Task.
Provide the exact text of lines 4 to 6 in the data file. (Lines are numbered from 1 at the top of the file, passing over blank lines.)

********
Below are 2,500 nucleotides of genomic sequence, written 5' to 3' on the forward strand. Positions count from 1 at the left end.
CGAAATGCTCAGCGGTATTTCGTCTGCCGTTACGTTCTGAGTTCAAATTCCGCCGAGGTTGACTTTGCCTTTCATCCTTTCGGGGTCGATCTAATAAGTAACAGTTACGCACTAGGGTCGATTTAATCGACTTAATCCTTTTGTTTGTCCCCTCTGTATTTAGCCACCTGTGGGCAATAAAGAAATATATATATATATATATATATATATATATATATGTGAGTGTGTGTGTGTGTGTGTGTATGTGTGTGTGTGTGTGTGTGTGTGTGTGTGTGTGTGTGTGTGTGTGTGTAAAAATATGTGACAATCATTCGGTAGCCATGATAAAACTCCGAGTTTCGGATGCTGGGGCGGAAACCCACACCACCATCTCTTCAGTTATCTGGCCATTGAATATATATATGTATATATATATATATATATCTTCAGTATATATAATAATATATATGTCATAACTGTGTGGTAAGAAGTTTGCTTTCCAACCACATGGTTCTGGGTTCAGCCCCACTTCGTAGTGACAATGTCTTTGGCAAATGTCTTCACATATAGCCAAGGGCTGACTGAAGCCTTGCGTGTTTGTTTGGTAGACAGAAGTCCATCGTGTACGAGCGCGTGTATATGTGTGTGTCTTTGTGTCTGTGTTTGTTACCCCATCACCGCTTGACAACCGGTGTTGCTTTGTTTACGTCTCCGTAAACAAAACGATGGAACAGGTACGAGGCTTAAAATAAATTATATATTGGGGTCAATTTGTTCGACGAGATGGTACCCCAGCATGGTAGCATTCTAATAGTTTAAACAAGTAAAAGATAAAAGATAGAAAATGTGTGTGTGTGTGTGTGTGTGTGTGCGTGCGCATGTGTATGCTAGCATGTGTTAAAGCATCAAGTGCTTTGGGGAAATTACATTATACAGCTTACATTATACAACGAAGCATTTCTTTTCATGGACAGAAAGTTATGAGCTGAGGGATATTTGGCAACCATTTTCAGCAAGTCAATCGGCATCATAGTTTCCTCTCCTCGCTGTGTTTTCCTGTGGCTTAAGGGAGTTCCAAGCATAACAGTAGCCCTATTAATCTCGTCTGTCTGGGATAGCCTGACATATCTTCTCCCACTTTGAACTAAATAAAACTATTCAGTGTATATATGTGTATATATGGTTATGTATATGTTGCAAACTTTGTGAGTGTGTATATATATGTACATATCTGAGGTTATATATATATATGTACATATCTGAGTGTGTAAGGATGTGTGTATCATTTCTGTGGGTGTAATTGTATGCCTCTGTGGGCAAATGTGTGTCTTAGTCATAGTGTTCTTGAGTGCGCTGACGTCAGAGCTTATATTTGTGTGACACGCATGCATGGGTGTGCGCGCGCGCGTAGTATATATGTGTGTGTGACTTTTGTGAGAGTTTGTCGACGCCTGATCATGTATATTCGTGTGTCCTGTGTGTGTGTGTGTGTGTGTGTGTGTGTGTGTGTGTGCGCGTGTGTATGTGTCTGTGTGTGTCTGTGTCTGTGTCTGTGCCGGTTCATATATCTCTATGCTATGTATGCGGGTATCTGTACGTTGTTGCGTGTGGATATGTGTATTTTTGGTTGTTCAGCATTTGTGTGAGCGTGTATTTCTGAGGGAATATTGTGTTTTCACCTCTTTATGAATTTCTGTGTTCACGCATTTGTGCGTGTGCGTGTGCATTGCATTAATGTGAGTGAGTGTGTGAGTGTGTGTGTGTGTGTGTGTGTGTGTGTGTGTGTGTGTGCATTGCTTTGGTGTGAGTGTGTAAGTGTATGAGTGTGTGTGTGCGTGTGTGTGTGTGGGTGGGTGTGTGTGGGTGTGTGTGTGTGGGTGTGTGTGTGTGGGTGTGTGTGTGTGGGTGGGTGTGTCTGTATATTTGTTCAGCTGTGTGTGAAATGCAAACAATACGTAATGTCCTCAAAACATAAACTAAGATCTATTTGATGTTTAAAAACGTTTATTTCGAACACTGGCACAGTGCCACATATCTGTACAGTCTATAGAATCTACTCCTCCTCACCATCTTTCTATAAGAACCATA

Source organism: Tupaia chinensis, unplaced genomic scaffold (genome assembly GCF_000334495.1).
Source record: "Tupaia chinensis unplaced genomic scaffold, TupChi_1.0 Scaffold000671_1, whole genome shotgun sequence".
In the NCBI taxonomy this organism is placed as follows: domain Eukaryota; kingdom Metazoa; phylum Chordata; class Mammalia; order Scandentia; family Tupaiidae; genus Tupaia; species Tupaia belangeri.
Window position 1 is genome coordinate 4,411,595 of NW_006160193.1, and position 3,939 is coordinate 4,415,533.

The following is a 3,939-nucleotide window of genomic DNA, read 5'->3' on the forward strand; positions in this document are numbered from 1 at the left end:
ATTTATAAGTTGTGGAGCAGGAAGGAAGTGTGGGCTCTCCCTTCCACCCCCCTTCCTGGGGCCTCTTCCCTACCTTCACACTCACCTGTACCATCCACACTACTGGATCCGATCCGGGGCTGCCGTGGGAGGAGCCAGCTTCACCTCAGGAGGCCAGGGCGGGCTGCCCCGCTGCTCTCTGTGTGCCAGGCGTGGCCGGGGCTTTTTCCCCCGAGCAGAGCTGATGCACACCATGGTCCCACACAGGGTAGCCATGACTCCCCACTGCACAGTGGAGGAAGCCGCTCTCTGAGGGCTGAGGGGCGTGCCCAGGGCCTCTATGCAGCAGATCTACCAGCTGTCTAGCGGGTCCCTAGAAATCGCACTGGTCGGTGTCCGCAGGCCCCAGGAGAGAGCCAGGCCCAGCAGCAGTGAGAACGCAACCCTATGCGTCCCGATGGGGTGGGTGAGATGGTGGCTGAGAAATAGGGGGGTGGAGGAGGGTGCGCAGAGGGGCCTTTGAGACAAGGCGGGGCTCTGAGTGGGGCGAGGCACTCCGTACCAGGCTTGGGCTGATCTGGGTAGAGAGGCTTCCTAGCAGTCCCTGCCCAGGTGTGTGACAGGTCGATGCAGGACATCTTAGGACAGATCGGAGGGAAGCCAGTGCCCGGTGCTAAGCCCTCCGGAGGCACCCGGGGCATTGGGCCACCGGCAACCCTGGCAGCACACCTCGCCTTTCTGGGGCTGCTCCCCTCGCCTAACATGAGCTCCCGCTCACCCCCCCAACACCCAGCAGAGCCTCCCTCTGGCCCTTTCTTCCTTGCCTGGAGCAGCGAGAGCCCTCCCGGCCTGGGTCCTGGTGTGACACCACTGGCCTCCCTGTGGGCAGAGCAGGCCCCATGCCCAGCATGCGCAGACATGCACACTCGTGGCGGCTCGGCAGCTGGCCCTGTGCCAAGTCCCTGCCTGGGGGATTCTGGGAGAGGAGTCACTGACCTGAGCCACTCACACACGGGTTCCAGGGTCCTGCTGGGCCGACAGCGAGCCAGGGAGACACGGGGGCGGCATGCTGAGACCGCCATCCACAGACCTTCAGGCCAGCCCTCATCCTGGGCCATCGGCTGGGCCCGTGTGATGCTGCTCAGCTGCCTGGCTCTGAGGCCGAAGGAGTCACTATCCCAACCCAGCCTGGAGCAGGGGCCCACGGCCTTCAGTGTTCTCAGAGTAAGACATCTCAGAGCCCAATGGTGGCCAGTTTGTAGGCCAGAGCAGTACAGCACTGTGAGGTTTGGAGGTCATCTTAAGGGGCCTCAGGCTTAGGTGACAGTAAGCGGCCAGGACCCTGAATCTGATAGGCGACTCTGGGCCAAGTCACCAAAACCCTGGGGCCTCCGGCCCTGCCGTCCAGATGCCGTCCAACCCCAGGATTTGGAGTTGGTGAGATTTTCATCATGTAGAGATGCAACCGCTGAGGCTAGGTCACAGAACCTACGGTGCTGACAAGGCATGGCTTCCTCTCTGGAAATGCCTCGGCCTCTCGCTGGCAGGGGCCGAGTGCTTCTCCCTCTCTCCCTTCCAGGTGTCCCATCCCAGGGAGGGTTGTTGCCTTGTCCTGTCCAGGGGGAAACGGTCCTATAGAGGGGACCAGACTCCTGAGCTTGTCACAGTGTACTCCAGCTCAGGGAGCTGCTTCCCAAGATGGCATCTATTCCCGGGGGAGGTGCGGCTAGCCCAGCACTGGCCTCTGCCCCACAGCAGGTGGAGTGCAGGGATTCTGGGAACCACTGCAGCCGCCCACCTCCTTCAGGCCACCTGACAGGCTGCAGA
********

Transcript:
Source record: "Tupaia chinensis unplaced genomic scaffold, TupChi_1.0 Scaffold000671_1, whole genome shotgun sequence".
In the NCBI taxonomy this organism is placed as follows: domain Eukaryota; kingdom Metazoa; phylum Chordata; class Mammalia; order Scandentia; family Tupaiidae; genus Tupaia; species Tupaia belangeri.
Window position 1 is genome coordinate 4,411,595 of NW_006160193.1, and position 3,939 is coordinate 4,415,533.